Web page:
Synopsis by Brian J. Dillard
An arrogant scientist brings his fiancée back from the dead in this vintage cult horror film. Dr. Bill Cortner (Jason Evers, here billed as Herb Evers) performs medical experiments despite the trepidation of his surgeon father (Bruce Brighton); transplantation is Bill's main area of interest, but he's also had some success using electric shock to restore life to the recently deceased. When Bill causes a car crash that decapitates his fiancée, Jan Compton (Virginia Leith), he spirits her head off to his secret laboratory and keeps it alive with the help of an experimental new serum. Soon, the doctor begins scouring the dives, strip clubs, and suburban streets for an attractive woman whose body he can steal to restore his lady love to her full, ambulatory glory. Meanwhile, back at the lab, Jan grows to hate Bill for refusing to let her die. Developing telepathic powers that allow her to communicate with one of Bill's failed experiments -- a snarling creature kept locked up under the stairs -- she begins to plot her revenge. Things come to a head when Bill returns to the lab with his intended victim: a bitter, disfigured, man-hating figure model (Adele Lamont). The promotional tagline for The Brain That Wouldn't Die was "Alive...without a body...fed by an unspeakable horror from hell!" The film helped provide the inspiration for '80s horror/comedy director Frank Henenlotter's Frankenhooker and Basket Case 2. The former includes a decapitated woman restored to life by her lover, while the latter features both a cameo from Brain star Jason Evers and another character who looks like the twin brother of the monster under the stairs.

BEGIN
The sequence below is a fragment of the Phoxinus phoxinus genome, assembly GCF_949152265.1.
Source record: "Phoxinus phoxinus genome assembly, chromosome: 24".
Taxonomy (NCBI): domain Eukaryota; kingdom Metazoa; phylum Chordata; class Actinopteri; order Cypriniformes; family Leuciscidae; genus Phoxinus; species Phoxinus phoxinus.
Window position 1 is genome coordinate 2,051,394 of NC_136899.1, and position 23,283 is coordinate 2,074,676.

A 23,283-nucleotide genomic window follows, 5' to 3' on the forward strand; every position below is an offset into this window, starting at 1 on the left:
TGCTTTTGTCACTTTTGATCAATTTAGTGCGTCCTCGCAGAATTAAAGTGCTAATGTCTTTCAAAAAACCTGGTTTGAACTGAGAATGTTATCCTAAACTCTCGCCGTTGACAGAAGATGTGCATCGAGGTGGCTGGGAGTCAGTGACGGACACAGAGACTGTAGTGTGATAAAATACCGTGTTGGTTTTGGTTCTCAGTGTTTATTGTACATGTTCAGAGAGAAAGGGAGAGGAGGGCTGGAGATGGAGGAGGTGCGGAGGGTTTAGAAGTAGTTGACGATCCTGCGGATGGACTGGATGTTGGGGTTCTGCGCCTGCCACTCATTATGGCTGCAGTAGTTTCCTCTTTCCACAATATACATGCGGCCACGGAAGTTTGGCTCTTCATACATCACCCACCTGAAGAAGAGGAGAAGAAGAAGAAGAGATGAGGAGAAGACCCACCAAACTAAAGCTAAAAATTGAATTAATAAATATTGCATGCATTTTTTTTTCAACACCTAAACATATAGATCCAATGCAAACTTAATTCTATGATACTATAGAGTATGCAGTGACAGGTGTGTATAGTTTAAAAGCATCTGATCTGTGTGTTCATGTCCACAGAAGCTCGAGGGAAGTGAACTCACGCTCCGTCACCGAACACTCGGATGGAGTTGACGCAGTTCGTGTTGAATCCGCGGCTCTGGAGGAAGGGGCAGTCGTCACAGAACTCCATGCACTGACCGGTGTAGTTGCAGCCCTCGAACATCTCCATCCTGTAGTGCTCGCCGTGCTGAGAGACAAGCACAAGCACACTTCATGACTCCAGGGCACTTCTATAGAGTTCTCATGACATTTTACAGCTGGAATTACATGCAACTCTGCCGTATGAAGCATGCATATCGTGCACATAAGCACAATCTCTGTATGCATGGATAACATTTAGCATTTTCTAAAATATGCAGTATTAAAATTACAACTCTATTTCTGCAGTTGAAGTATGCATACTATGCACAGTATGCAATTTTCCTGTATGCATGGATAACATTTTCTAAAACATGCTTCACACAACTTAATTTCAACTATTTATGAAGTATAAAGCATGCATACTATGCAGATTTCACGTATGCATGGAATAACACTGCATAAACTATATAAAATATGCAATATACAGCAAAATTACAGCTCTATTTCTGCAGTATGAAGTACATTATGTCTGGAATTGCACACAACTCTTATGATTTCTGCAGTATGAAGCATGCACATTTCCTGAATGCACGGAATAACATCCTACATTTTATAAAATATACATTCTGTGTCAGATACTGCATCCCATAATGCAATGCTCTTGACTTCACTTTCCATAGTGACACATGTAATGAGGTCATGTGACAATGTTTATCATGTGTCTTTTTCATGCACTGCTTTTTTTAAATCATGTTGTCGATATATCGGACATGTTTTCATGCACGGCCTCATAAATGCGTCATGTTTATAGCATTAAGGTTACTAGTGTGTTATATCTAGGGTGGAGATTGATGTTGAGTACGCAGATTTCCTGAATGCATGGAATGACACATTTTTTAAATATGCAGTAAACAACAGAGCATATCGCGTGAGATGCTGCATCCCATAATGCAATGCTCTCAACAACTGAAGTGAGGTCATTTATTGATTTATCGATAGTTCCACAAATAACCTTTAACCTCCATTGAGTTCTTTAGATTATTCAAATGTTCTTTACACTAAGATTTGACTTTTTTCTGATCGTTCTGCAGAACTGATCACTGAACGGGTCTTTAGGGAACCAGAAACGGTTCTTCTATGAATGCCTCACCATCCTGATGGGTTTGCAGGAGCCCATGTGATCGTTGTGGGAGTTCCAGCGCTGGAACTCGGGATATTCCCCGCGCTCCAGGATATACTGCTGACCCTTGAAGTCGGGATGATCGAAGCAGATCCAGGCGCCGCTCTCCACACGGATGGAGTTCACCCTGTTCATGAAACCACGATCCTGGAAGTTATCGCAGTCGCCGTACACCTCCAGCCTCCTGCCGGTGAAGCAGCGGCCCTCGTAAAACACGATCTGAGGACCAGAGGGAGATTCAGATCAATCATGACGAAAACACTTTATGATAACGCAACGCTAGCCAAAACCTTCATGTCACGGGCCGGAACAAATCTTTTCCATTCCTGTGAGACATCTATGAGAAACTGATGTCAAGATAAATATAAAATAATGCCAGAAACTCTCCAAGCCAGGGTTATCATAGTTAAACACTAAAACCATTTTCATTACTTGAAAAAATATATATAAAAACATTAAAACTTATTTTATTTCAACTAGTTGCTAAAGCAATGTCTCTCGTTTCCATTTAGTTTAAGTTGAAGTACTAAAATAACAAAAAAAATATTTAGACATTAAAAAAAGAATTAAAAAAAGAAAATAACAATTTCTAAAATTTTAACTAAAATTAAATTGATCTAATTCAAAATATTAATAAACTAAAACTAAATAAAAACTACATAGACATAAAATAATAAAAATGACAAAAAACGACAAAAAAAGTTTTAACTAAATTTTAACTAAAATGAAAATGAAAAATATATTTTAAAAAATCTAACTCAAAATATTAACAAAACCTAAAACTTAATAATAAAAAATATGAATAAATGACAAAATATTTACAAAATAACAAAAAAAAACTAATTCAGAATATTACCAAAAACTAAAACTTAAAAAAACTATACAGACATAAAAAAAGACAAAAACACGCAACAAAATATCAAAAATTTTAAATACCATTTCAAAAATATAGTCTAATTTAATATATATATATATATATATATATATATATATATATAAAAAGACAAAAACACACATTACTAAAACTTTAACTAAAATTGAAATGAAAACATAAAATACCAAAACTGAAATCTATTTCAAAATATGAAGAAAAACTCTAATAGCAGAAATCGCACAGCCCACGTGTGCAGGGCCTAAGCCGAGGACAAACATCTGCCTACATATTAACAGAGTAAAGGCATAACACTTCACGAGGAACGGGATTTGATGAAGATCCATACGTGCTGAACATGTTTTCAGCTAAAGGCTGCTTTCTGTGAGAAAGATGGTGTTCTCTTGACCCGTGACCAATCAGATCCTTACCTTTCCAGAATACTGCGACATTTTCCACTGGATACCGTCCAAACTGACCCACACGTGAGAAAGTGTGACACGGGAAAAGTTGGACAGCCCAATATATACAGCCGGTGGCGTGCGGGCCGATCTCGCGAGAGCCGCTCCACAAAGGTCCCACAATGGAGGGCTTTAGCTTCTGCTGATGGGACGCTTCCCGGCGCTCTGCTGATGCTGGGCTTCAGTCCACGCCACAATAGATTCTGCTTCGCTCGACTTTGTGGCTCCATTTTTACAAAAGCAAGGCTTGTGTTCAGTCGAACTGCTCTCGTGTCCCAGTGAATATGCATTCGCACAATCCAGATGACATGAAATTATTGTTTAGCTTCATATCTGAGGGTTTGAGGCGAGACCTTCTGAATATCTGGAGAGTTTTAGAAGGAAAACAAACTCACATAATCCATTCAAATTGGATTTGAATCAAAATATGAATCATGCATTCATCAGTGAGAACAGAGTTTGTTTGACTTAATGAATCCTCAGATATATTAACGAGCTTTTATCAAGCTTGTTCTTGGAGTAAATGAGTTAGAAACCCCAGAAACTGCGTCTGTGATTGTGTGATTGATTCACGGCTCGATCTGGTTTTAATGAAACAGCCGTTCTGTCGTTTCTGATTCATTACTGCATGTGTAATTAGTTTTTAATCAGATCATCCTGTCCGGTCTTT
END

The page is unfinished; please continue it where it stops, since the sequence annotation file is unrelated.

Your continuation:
head [body part], body-parts, mad-scientist, brain, decapitation, experiment, fiancee, laboratory, love, science-runs-amok, surgery, telepathy, transplant, club [place], disfigurement, monster, mutant, prostitute/prostitution, mansion
Cult Film, Low Budget